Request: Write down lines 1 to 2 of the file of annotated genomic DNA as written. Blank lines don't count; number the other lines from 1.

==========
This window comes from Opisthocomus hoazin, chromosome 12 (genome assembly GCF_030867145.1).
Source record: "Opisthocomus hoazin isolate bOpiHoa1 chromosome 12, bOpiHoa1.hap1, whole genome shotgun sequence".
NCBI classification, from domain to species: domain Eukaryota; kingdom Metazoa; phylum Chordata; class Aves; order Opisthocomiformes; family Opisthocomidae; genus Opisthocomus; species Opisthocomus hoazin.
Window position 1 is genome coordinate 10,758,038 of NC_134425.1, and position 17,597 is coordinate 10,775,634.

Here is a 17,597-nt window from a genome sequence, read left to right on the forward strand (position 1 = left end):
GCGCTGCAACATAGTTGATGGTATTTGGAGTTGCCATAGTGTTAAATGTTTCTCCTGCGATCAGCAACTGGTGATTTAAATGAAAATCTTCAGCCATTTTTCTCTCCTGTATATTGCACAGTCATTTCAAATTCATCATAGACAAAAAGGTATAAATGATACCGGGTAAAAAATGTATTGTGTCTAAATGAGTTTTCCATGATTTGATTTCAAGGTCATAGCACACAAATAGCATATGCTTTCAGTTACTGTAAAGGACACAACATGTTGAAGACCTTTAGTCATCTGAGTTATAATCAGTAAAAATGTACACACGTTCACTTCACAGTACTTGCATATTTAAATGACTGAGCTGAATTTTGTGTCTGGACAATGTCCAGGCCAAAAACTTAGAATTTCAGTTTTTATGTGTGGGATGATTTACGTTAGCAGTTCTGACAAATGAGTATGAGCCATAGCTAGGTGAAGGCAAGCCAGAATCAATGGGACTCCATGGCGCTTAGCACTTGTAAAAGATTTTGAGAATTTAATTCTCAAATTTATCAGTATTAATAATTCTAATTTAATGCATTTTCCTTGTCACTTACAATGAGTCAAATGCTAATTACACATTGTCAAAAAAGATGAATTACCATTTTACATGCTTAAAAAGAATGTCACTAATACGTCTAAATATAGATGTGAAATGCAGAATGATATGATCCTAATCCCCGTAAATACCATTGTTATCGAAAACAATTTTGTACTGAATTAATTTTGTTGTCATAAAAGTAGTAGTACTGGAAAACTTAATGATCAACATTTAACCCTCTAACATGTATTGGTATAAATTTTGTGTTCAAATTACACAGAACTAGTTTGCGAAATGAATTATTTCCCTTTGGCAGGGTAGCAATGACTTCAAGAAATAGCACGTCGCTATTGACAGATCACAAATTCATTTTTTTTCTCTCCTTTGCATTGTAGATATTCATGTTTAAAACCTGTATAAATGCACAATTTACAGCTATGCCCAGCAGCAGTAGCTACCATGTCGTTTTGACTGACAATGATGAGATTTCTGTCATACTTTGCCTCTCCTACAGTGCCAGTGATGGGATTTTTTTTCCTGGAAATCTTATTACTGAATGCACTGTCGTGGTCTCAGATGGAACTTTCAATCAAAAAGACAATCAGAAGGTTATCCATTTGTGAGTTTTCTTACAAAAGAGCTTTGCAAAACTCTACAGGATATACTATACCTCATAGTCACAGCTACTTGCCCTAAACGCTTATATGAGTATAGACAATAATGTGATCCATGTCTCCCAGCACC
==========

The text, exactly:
This window comes from Opisthocomus hoazin, chromosome 12 (genome assembly GCF_030867145.1).
Source record: "Opisthocomus hoazin isolate bOpiHoa1 chromosome 12, bOpiHoa1.hap1, whole genome shotgun sequence".